July 15, 2008

Denver Considers Protest Tool Ban For DNC

"Diversity of tactics" meet Denver City Council's newest proposed ordinance (curiously prepared back in April):
The prospect of protesters linking themselves with devices that bolt cutters can't sever or throwing buckets of feces on police has Denver considering putting a new law on the books before the Democratic National Convention.

Demonstrators would be banned from having items such as chains, quick-setting cement, homemade locking devices that are resistant to bolt cutters and "any noxious substance," City Council members said Monday.

"Protesters are getting pretty sophisticated," said Councilman Doug Linkhart, chairman of the council's safety committee.

"In other cities, they're not just handcuffing themselves to each other," he said. "They put their handcuffs inside PVC tubes, which are inside concrete. They've figured out ways that keep the police from just using bolt cutters to cut them apart. They also use buckets of urine and feces and various noxious substances to pour on themselves or the police."

Denver's proposed ordinance would make it illegal to carry any "tool, object, instrument or other article" that can be used to obstruct streets, sidewalks and entry or exits from buildings or for hindering emergency equipment.

"We're just trying to very narrowly define an area where, if they have these kinds of tools and we can prove intent, then we can arrest them," Linkhart said.
Recreate WTO '99! Urine, feces, noxious substances, oh my!

The broad definition will most likely make the new ordinance "more restrictive" than the one passed last month by Arapahoe County. More ACLU challenges, Glenn Spagnuolo quotes, and moonbat shrieking (and hilarity) to ensue:
Councilwoman Jeanne Faatz, another safety committee member, said Denver's proposal is "more restrictive" than an ordinance approved by Arapahoe County, where some of the convention delegates will be staying.

Last month, Arapahoe County commissioners passed an ordinance that makes it unlawful for demonstrators to carry shafts, rods, projectile launchers and other potential weapons at picket lines and other public assemblies.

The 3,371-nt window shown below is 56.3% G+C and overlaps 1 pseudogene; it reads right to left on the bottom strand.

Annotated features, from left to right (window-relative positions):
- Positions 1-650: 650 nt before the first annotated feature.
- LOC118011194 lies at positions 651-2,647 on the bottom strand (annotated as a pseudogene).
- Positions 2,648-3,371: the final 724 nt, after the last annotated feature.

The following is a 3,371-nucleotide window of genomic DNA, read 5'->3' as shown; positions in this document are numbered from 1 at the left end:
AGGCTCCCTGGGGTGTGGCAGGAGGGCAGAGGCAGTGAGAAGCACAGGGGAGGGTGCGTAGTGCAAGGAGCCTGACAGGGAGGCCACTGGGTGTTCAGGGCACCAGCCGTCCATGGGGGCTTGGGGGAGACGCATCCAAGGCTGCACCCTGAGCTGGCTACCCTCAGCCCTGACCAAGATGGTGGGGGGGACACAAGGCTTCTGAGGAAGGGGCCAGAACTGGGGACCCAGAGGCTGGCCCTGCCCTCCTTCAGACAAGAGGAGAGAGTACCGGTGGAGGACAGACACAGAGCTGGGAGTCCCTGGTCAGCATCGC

While the Arapahoe County ordinance deals with specific weapons, Denver's focuses on tools that could impede police.

The ban in Arapahoe County also includes gas masks.

Linkhart said Denver police wanted to include gas masks and bulletproof vests in the list of banned items, but council members saw those more as items for personal protection than something that could be used for disruptive purposes.

Linkhart has requested a public hearing on the proposed law, which would stay on the city's books after the convention Aug. 25-28.

A special safety committee meeting has been scheduled for July 23.
And will be well attended by the tinfoil/R68! alliance. The new ordinance, if passed, would also likely face testing at the annual Columbus Day Parade protestpalooza in addition to the proceedings at the DNC.

This appears to be a direct response to the indirect "diversity of tactics" mentioned repeatedly across the various sites of the protest groups planning activities at the DNC--vaguely defined, these "tactics" are intended to halt proceedings and impede the delegates, as well as bog traffic down and tie up police forces. The availability of tools making it more difficult to break up a group of determined protestors will only exacerbate the problem, lengthen delays, and create more opportunity for confrontation. Even with arms linked, protestors at the last Columbus Day caused delays of over an hour, and this action was limited to one street corner, a few hundred protestors, one parade, and a quiet Saturday morning. Anything but the type of conditions that will be presented at the DNC.

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